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Tens Of Thousands Take To Streets For Women's March On New York City

NEW YORK (CBSNewYork/CBS News/AP) -- President Donald Trump tweeted Saturday that it was a "perfect day" for women to march to celebrate the "economic success and wealth creation" that's happened during his first year in office -- as women across the nation rallied against him and his policies.

"Get out there now to celebrate the historic milestones and unprecedented economic success and wealth creation that has taken place over the last 12 months," the president wrote. "Lowest female unemployment in 18 years!"

But those participating in rallies and marches in the U.S. and around the world Saturday denounced Trump's views on immigration, abortion, LGBT rights, women's rights and more.

Tens of thousands of people hit the streets for the Women's March on New York City.

The protest, which started in front of the Trump International Hotel & Tower by Central Park, was among more than 200 such actions planned for the weekend around the world.

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It was go-time, as the masses of marches stepped up, CBS2's Dave Carlin reported. Looking uptown behind the starting line at Columbus Circle, they were packed in together as far as the eye could see.

"I'm just blown away. I'm touched beyond that everyone is out here supporting," one woman said. 

Feelings at this year's march were strongly influenced by the #MeToo movement, which put a spotlight on sexual assault and harassment and gave strength and support to victims.

"I feel more hopeful, because I feel people are more comfortable speaking up now," said Mia Jenkins, of Bedford-Stuyvesant, Brooklyn.

For many of the kids in the crowd, taking part in something like this was a first. But there were others for whom speaking up was nothing new, including Yoko Ono.

"I think it's great that the guys are here, too," she said. "So I'm saying, peace is power.'" 

For some in the crowd, marching for what they believe in was a long-time tradition and family affair.

"My heart always expands when anyone stands up for the things that are important in life," 81-year-old Patricia Bowen, of Danberry, Connecticut, said.

She told Carlin she marched for the Equal Rights Amendment at the close of the 1970s with her daughter, Ellen, who was 12 years old then. She was at her mom's side once again Saturday.

"We're still here again. It's sad but it's also invigorating to be here – you know the hope," she said. 

"I'd be lying if I said that I'm not dispirited and discouraged over having to march yet again to register our opposition to this disastrous first year of the Trump presidency," said Peggy Taylor, a New York City tour guide and Manhattan resident.

She said that last year, she felt "a kind of euphoria" walking through the city with hundreds of thousands of participants.

This year, "the hard reality of what lies ahead of us has sunk in," she said. "I know that we have a long slog ahead of us to undo the damage that this man has inflicted."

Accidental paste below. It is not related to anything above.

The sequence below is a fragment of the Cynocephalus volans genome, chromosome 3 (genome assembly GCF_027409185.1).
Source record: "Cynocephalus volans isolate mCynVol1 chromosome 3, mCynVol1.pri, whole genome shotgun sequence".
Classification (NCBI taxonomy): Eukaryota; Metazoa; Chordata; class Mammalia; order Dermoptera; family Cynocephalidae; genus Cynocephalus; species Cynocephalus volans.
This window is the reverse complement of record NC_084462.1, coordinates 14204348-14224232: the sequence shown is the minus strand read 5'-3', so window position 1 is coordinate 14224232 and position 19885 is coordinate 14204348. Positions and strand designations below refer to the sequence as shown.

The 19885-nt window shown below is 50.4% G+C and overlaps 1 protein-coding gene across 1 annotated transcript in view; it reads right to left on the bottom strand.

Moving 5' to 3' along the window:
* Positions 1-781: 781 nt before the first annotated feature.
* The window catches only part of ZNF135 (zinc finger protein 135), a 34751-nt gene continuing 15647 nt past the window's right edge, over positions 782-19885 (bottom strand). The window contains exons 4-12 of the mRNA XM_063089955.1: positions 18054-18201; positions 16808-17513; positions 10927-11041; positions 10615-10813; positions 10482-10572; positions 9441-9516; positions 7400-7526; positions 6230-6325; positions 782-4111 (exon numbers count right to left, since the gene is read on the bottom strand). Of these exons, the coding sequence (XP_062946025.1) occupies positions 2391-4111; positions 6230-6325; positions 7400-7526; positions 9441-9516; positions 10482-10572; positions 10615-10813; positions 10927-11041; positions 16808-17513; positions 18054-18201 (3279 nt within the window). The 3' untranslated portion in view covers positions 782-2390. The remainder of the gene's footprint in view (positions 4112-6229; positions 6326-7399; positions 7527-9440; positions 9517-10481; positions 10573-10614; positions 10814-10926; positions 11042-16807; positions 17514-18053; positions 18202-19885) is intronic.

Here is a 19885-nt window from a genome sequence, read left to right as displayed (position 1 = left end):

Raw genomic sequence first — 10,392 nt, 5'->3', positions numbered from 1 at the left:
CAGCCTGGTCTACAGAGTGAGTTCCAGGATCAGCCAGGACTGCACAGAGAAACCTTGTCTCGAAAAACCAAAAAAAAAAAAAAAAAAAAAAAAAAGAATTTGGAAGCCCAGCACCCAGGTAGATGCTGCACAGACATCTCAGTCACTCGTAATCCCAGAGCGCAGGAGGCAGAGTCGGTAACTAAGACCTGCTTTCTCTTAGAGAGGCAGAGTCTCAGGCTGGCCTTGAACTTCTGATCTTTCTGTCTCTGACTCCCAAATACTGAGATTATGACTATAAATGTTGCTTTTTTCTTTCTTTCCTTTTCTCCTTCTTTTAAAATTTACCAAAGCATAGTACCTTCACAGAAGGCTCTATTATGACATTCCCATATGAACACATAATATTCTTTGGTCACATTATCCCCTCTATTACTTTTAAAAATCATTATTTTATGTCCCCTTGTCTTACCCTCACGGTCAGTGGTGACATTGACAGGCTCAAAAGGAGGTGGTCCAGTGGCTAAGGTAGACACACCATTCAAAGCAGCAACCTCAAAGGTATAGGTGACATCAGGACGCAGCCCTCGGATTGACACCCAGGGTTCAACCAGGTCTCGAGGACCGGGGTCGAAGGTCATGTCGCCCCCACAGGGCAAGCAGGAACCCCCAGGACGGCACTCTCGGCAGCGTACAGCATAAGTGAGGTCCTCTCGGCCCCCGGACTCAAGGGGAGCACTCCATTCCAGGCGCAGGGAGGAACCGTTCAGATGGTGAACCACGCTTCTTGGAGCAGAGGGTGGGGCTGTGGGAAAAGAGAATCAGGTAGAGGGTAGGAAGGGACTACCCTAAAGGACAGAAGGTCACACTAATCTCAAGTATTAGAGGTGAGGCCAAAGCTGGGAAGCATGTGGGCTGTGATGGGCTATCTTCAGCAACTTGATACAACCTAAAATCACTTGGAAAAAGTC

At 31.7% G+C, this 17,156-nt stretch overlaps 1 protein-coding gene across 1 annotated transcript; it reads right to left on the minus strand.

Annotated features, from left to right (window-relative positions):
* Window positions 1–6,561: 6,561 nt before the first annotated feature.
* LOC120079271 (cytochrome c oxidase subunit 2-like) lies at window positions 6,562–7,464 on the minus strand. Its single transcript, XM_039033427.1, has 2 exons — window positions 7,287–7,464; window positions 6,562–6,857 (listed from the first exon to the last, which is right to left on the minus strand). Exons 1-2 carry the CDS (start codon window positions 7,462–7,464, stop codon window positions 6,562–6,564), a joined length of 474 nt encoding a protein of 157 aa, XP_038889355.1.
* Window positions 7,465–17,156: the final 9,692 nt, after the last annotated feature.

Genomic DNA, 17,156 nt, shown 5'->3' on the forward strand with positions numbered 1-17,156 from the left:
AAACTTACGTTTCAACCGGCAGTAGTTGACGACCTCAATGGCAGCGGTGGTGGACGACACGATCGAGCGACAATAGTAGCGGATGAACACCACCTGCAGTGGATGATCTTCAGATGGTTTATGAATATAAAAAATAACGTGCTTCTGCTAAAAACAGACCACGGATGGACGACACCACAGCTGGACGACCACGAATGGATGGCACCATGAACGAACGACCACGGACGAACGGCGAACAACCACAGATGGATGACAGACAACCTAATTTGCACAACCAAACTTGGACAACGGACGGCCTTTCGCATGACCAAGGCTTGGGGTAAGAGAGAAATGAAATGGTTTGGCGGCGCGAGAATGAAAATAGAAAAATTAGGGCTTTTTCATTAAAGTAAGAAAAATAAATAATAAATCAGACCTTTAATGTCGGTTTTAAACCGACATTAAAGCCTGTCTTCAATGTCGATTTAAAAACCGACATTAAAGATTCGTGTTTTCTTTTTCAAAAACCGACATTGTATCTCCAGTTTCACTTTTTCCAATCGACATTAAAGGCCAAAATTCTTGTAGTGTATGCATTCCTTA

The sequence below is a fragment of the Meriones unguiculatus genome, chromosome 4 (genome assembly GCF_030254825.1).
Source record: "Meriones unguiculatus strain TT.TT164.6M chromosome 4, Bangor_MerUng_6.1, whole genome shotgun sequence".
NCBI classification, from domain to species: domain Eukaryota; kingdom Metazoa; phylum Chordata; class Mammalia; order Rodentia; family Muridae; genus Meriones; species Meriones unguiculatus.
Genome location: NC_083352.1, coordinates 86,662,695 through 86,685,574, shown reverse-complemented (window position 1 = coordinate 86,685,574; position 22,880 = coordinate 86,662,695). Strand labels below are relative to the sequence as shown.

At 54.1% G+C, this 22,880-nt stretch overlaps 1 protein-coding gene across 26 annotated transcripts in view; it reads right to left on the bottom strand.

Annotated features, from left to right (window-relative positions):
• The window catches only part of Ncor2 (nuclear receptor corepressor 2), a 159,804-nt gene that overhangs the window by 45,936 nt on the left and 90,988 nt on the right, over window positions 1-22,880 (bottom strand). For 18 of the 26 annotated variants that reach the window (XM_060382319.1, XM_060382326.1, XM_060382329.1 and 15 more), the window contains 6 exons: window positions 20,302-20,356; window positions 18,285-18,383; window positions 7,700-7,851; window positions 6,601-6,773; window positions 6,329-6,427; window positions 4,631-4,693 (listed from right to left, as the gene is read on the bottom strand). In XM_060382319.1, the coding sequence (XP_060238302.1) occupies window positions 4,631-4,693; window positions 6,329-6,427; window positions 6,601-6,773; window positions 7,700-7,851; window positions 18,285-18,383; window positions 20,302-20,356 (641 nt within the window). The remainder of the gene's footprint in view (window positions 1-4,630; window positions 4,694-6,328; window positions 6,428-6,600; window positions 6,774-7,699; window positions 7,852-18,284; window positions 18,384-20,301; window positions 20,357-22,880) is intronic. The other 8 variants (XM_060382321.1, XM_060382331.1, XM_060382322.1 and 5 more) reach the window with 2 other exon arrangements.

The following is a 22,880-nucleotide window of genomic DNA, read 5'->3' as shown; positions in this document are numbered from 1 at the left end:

Another woman named Elizabeth, carrying a sign that said 'still persisiting,' told WCBS 880's Ethan Harp she also marched last year.

"They showed that people weren't happy with the way things were. And this year's marchers are saying we're still not happy," she said. "We haven't gone anywhere."

The 2017 rally in Washington, D.C., and hundreds of similar marches created solidarity for those denouncing Trump's views on a litany of issues. Afterward, a wave of women decided to run for elected office and the #MeToo movement against sexual misconduct became a cultural phenomenon. 

Among the goals of this year's march are getting more Democrats to run for public office and bolstering voter registration.

Chirlane McCray said Saturday's march was more than just an anti-Trump rally.

"This is about us showing that we are out here to protect the values of our constitution," she told 1010 WINS' Carol D'Auria. "To honor the rights, to respect the rights of so many people. Mexicans, immigrants, Haitians, Africans."

"We've got to stand up to the attacks on women that are occurring all over our country," said Mayor Bill de Blasio.

Actress Rosie Perez and Harvey Weinstein accuser Annabella Sciorra welcomed the crowd.

"There is no difference," said Perez.  

The scheduled speakers included Ashley Bennett, a Democrat who was elected Atlantic County, New Jersey freeholder last November. Bennett defeated Republican incumbent John Carman, who had mocked the 2017 women's march in Washington, D.C. with a Facebook post asking whether the women would be home in time to cook dinner.

The record crowds seen last year, however, are not expected this year, CBS News' Paula Reid reports. Organizers say they're not focused on crowd size; they're focused on winning elections.

Following a march in Morristown, New Jersey, First Lady Tammy Murphy silenced the crowd gathered on Morristown Green as she publicly joined the #MeToo movement. She opened up about how she had been the victim of sexual violence while a sophomore in college.

Murphy said while walking one night, a man grabbed her and pulled her into the bushes and attacked her. She said this was the first time she's shared her story publicly.

(© Copyright 2017 CBS Broadcasting Inc. All Rights Reserved. The Associated Press contributed to this report.)

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